People are worried about unicorns.

Guess what, there were no initial public offerings by technology companies in the first quarter of 2016. Perhaps all the unicorns will stay in the Enchanted Forest forever, and we will miss them, and one day an intrepid young child will embark on a quest into the forest to bring back the lost unicorns, and she will come to a clearing, and there they will all be, covered in dried rainbow gore, dead of dread diseases like down rounds and mutual-fund markdowns. Or maybe the IPO markets will open up in the second quarter, I don’t know. Anyway Fidelity has marked down some unicorns some more.

Elsewhere, here’s a story about a new kind of startup incubator, the kind that is I guess slightly smaller than other startup incubators? This one is called Expa and was started by an Uber co-founder, who asks, “Do you want a class size of 100, or a class size of eight?” One day ambitious parents will worry more about their children’s startup incubator applications than about their college applications. Also: What’s it like to be the chief financial officer at a tech startup? What’s it like when venture capitalists run an NBA team? (Are the Warriors, in their way, a unicorn?)

Oh, by the way, yesterday I somewhat dismissively called Betterment“only a .7icorn,” but in fairness I should point out that that was by choice: “CEO Jon Stein says he chose not to take a $1 billion ‘unicorn’ valuation in lieu of better terms.”

Investors offered Betterment deals at higher valuations, Stein says, but those offers had “unfriendly terms” including liquidation preferences, ratchets, and “all kinds of structure,” he says. “We have zero structure. The most clean, vanilla 1x preference.”

As Betterment’s Boris Khentov put it to me, “‘zero structure’ is the new unicorn.”

People are worried about bond market liquidity.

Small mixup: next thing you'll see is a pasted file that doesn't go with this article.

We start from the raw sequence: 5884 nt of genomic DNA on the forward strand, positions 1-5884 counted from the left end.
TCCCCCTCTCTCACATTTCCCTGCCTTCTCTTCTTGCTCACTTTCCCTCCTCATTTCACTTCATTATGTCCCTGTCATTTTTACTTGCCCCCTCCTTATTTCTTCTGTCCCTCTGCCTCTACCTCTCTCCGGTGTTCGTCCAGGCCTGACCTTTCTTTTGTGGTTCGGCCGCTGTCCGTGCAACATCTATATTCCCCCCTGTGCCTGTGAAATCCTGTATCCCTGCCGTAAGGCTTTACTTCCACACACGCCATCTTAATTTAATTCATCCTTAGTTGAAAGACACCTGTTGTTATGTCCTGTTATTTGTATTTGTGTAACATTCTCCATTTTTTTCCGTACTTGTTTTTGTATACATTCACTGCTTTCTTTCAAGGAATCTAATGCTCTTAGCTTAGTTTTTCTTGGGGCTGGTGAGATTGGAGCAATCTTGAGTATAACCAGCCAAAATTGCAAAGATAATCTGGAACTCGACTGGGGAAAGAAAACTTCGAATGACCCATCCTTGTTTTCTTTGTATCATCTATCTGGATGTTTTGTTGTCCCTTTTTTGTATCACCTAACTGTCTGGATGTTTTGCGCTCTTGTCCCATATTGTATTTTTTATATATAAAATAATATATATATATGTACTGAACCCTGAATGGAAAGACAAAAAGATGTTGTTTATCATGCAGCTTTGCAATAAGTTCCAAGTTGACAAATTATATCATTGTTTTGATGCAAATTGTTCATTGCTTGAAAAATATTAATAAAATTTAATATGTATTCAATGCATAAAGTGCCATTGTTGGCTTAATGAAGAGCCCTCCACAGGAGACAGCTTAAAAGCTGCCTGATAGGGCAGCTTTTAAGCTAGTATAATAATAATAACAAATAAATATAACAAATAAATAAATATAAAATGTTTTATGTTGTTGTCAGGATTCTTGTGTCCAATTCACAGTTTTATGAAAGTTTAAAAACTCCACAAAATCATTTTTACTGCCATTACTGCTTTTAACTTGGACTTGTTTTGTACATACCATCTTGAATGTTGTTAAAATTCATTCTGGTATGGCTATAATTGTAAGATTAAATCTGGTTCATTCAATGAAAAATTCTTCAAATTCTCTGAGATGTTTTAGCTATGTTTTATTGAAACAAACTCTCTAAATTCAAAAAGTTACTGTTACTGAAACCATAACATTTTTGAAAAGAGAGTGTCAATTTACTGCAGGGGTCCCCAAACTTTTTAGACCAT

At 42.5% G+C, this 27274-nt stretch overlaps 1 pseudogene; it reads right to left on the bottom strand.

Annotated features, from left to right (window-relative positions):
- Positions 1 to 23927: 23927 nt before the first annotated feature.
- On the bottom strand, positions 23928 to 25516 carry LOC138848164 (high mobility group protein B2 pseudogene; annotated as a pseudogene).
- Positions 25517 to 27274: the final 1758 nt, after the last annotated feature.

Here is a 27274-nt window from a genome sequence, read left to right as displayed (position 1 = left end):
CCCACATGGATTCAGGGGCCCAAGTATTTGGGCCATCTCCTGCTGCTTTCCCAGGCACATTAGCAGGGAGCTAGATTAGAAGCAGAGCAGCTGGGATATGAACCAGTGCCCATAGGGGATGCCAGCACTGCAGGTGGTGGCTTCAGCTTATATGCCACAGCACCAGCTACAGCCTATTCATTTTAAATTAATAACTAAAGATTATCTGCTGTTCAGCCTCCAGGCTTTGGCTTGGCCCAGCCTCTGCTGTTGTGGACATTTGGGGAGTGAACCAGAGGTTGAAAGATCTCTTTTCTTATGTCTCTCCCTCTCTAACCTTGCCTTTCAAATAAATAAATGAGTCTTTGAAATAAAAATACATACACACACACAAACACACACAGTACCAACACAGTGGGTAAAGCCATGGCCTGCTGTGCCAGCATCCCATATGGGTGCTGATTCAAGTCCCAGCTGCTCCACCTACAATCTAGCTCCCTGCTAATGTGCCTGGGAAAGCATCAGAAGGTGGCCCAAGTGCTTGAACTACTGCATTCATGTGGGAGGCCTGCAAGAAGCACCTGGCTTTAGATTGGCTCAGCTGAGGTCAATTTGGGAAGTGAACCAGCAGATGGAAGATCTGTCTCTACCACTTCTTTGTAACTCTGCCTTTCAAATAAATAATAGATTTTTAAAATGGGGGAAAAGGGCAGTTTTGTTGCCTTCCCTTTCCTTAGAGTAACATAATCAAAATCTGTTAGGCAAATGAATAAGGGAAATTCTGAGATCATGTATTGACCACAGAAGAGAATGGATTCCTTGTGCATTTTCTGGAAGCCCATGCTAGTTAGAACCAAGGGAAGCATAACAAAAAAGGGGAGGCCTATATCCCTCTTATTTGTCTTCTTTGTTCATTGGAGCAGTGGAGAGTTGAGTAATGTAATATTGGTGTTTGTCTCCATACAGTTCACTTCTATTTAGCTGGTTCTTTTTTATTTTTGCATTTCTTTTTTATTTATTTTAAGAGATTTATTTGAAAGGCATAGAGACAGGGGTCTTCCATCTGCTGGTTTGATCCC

Pimco isn’t though! Here’s a blog post from Pimco’s William De Leon:

While PIMCO agrees that market conditions have changed from pre-crisis times and there are pockets of diminished market liquidity, we do not believe that conditions are as substantially different as some may perceive. Instead, we think the period of lower volatility when interest rates were near zero and the Federal Reserve seemed to be on hold “forever” has given way to a period of higher volatility due to more uncertain central bank policy.

Additionally, some investors and regulators have concerns about the potential for large liquidations of fixed income assets causing a “run” on mutual funds. We believe this is incorrect for several reasons: First, mutual funds cannot have a true “run” as they are not leveraged entities; they would sell the assets they own and shareholders would receive the value of these assets. Second, asset/fund managers have liquidity buffers and diversification programs to help mitigate these risks. Third, if sales occur across multiple asset managers, it signifies a change in view on an asset class, not a fund-specific issue.

You might see higher volatility and wider bid/ask spreads, argues De Leon, but that could be about ”asset re-pricings — not liquidity events.”

Things happen.

This column does not necessarily reflect the opinion of the editorial board or Bloomberg LP and its owners.

See also:

Fitch: MetLife move has implications for global insurers

Is this the calm before the fiduciary storm?